Sometimes one sees a film that definitely isn’t straight-up horror, and doesn’t contain excessive violence and gore, and fits more into a thriller which appears on the surface as a made for television, but Fender Bender works at many times as a fun flick. The director and writer Mark Pavia, known for his film The Night Flier (1997) which came out 19 years prior to this movie, shows clearly he never follows any trends, but nails an interesting slasher with a what-if scenario that is very believable and contains an element of fear to real life. As with the slasher genre, the killer has a unique look and enjoys stalking his targets in isolated locations (here in home invasions), and given a bit of supernatural unstoppable intentions with fiendish luck.
The title of the movie gives away to the premise of the film, in many ways using a common incident that 80% of drivers will experience at least once in their lives (or 1.8 million in 2013) and manipulating it into a terror-stricken fuel ride though intended for the small screen. The films opens with a woman (Cassidy Freeman) working on washing away the grime of life and the stress of a minor traffic incident, enjoying a glass of wine, while strangely receiving a text message from a new friend, it is from this moment the chase of terror starts, yet ends quickly. This opening volley serves more as an appetizer than a full course, developing the entry of attack and terror yet exploring it too fully, allowing more of intrigue and interest for the viewer. Hilary (Makenzie Vega of Saw (2004)) takes the lead in the film, with her learning of her boyfriend Andy (Harrison Sim) cheating on her, and then has a fender bender at a stop sign with a stranger who’s completely at fault for rear-ending her. As a newly minted driver (about 17 years old), she’s quite calm for a frazzled incident, but goes by the numbers of what she needs to do, exchange information (phone numbers and addresses), snap photos, all while The Driver (Bill Sage) strikes up an interesting discussion. His approach well rehearsed, unusual and yet downright creepy mixing innuendos in the terms of virginity, impactful, trembling, and shocking feelings. Once home her parents go way over the top of ticked off, and never once seem concern for their daughter’s well being, rather blame her for everything and hence exclude her from the family trip planned for over a year. Additionally, Hilary’s punishment is that she has to call the insurance company and learn responsibility. After her parents leave, later in the day she receives the text someone claiming to be her new friend, everyone knows where this leads. Hilary takes a shower later, she notices her phone is in a different spot and the pictures very different than before and with a planned jump scare her friends Rachel (Dre Davis) and Erik (Kelsey Leos Montoya) surprise her at the house, her with pizza. In addition, drunken entitled ex-boyfriend Andy, none of it plays out well on a stormy night. Soon enough our Driver, appears clad in a leather and freaky S&M mask similar to that in The People Under the Stairs (1991) and from the game turns itself on full blast. The ending of the flick reveals all and allows more paranoia to enter into one’s own life.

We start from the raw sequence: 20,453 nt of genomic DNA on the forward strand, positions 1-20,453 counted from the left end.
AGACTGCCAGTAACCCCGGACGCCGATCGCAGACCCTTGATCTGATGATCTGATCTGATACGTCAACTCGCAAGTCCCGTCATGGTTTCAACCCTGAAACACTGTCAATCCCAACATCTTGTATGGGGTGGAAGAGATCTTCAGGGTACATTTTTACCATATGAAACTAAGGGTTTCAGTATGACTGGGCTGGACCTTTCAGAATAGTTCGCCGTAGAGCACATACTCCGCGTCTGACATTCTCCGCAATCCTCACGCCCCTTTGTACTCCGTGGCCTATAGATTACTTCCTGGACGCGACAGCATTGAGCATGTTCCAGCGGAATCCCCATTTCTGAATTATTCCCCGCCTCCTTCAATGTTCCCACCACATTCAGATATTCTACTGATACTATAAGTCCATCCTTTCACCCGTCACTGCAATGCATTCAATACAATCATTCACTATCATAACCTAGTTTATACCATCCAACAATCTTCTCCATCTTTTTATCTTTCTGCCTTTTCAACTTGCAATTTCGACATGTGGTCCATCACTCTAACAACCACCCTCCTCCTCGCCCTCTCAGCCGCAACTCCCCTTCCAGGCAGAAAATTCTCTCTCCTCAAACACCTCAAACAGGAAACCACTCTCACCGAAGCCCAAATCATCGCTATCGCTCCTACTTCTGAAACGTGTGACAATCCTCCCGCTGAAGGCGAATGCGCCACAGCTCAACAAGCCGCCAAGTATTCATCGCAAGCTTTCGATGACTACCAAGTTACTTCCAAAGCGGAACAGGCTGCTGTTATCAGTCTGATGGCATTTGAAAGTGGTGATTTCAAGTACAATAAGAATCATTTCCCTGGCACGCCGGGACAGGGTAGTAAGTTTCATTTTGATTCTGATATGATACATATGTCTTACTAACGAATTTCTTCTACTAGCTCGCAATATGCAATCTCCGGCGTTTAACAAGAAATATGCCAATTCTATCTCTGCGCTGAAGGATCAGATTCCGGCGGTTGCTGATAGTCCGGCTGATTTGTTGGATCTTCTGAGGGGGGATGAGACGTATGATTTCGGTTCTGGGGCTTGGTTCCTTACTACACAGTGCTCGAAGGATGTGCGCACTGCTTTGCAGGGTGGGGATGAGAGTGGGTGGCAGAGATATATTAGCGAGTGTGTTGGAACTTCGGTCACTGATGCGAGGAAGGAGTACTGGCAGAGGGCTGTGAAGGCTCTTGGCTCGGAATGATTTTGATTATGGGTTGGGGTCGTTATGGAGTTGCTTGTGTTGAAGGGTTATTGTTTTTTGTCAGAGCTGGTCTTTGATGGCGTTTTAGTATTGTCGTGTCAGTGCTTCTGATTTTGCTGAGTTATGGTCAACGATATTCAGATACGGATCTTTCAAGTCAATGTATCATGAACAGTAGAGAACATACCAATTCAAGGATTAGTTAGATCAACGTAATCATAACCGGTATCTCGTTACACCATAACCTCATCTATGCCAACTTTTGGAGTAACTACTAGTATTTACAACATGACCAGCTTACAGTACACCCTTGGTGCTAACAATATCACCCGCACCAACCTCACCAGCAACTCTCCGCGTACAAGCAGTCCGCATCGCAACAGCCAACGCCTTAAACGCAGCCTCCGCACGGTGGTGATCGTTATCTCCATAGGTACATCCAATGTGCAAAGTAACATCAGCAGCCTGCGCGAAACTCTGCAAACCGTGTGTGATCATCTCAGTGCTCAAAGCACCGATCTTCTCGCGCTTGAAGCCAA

As opposed to many slashers and thrillers, in fact any genre film, the identity of the killer stays hidden for as possible as it is a sequel, however, this movie presented the maniac clearly. Although what appears as random choices actually contains deeper meanings, and with no verbal jokes, a nonsensical approach ensues with as this man driven to excel in his mission with a dash of sick slick delights. His entire manner sometimes mirrors that of actor William Sadler in his role in Die Hard 2 (1990), as a relentless individual with focused demeanor. The supporting cast does a fine job, in their limited roles and it boils over into a nice simple story for the small screen, hence the bloodshed vastly limited.
The plot while simple enough to comprehend does miss to raise the tension higher, and this comes from excessive display of text messaging, one understands trying to appeal to younger horror fans with the technology aspect about it must have a balance. However, when the bull rush from The Driver takes form on the screen, the suspense builds nicely, but it stumbles with the setup showing strangely a repeat of the first victim to the second actions. Overall, the production values match well with the film falls nicely into any cable time slot, thanks to Shout Factory, and in the end that provides a successful horror thrill ride for any night of the week.
The entire film truly develops on the old concept where people need to talk to each other, assessing the issue and working from there, rather burying their heads into technology, and herein the terror extends itself into the real world. Our villainous driver takes the risk and reward method to another level, but mostly from the kindness of others, allowing him an entry into their world, an open invite, many of the manners used in the film could allow for more terrorizing storylines. Horror fans might miss the blood-splattering but the film does strike some good points, and hence take the chance, and enjoy something a tad different, just remember when the exchanging information visitations may extend.